vention is clear, particularly in the work environment. need to be incorporated in any systems view of RTI Health Policy and Ethics Forum
Advances in understanding and prevention of occu- prevention. But if we don’t begin by considering Kenneth R. McLeroy, PhD, and
pational injuries have resulted in a reduction in re- commuting a part of “work” then attention to work- Deborah Holtzman, PhD, MSW
ported workplace injuries over the last 20 years in the associated mutable elements of the risk equation will Framing Health Matters
United States. This suggests that intervention efforts continue to be ignored. EDITORIAL BOARD Jeffrey R. Wilson, PhD, MS (2012), Chair
have made a difference, although uncertainties in Beyond RTIs we should consider what, if anything, Jermane Bond, PhD (2013)
injury counting, underreporting, transformation is gained by drawing a line between work and nonwork Linda Chan, PhD (2013)
to a service-based economy, and increased forms of injuries. Is an injury associated with an accident at Roy Grant, MA (2013)
poorly monitored contract and contingent work home a home injury or a work injury, if analysis of the Thomas Greenfield, PhD (2012)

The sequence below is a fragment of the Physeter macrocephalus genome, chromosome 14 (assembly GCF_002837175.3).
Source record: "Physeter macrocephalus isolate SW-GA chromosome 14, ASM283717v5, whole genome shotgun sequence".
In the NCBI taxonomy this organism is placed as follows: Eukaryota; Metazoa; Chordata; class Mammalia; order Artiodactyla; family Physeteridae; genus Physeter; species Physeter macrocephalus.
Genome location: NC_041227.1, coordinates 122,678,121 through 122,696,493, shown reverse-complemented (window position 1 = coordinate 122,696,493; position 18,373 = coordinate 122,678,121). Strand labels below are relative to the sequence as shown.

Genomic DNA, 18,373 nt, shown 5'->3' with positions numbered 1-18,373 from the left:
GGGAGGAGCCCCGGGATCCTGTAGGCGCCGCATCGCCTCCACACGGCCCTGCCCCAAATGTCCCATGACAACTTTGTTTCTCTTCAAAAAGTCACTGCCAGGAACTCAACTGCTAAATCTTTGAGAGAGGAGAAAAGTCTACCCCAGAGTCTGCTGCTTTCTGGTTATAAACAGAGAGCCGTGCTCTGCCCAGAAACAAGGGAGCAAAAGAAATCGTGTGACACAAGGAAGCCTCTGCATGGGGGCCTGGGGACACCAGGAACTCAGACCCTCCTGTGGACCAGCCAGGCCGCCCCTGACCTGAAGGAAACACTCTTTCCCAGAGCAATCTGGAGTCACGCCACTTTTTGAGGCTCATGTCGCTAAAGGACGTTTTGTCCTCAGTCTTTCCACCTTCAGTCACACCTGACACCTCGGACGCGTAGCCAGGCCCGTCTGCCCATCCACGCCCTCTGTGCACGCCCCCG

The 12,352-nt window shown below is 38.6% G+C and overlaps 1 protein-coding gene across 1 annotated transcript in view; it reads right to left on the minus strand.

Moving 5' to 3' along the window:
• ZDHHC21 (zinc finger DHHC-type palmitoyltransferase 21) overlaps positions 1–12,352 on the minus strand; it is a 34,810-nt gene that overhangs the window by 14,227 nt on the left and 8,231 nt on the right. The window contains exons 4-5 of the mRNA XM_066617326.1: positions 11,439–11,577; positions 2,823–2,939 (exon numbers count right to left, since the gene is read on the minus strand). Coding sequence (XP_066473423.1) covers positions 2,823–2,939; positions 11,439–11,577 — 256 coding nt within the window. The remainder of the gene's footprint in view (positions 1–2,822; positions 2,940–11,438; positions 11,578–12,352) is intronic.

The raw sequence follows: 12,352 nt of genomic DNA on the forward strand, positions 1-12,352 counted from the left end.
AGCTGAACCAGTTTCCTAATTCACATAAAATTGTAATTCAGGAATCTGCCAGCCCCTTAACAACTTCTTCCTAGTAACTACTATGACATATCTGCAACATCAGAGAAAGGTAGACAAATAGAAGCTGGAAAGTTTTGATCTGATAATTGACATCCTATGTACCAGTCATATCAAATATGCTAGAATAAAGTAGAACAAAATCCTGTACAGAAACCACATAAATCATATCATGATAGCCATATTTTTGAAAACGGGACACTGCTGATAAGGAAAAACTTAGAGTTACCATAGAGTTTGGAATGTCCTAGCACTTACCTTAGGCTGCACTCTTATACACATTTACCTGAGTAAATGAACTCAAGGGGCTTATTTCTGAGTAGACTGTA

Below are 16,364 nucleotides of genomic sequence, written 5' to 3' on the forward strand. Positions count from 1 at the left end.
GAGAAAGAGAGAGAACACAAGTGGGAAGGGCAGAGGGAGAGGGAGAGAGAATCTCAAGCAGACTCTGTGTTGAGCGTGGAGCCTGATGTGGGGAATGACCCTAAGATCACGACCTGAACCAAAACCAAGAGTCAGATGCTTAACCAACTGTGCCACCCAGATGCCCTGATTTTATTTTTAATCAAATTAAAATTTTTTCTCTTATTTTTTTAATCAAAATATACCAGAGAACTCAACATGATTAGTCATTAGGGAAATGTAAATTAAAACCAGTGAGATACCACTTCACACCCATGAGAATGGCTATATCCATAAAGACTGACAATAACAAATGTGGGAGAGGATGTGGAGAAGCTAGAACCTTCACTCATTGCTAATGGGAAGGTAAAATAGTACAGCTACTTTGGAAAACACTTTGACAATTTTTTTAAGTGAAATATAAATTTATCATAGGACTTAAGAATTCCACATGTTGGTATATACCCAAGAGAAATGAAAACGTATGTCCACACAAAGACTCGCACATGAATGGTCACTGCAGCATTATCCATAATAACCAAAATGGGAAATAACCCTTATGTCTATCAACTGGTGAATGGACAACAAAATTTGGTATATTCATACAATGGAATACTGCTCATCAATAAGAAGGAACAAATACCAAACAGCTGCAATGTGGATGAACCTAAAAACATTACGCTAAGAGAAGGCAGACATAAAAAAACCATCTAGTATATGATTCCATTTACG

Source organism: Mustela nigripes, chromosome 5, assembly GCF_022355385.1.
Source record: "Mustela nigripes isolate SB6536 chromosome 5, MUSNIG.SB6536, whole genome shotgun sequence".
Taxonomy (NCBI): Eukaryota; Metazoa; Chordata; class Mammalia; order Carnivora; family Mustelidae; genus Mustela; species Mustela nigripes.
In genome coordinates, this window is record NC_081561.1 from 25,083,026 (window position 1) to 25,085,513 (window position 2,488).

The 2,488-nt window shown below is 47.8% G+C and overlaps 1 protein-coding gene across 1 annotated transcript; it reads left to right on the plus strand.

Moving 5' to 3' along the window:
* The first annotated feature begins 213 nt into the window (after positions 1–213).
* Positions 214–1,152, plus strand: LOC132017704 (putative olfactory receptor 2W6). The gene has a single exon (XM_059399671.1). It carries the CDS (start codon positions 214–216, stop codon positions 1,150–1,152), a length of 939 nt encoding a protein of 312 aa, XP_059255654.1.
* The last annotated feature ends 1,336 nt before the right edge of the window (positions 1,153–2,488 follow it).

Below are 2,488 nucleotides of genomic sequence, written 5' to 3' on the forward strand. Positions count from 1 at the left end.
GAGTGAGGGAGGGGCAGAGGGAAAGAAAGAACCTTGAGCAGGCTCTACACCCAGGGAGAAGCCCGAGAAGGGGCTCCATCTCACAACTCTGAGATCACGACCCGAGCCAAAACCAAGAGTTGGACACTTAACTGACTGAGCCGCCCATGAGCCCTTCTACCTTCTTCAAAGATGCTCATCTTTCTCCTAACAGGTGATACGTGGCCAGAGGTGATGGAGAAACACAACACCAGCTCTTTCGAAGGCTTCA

affect confidence in true progress. injury circumstances identifies work stress or work- Jeffrey Hallam, PhD (2014)
Although much has been gained by classifying and related fatigue as the cause? Is an injury at work a work Alice M. Horowitz, PhD, MA (2012)
studying injuries according to the proximate location or injury or a home injury if analysis of the injury cir- Cassandra L. Joubert, ScD (2012)
event associated with the injury (motor vehicle, home, cumstances identifies distraction due to a sick child as Dio Kavalieratos, BPhil (2012), Student
leisure time, workplace), this focus may limit inquiries a contributing cause of the injury? Although in the Louise-Anne McNutt, PhD (2013)
too narrowly. Rigid classification forces a possibly mis- United States workers’ compensation systems force Joan Reede, MD, MPH (2014)
guided effort to identify only driver or road causes for a determination as to whether an injury is occupational, Brian Saylor, PhD, MPH (2013)
motor vehicle accidents, or only home environment or this artificial creation of a bright line between work
Helena Temkin-Greener, PhD, MPH (2014)
family stressor causes for home-based injuries. This and out-of-work should not be allowed to interfere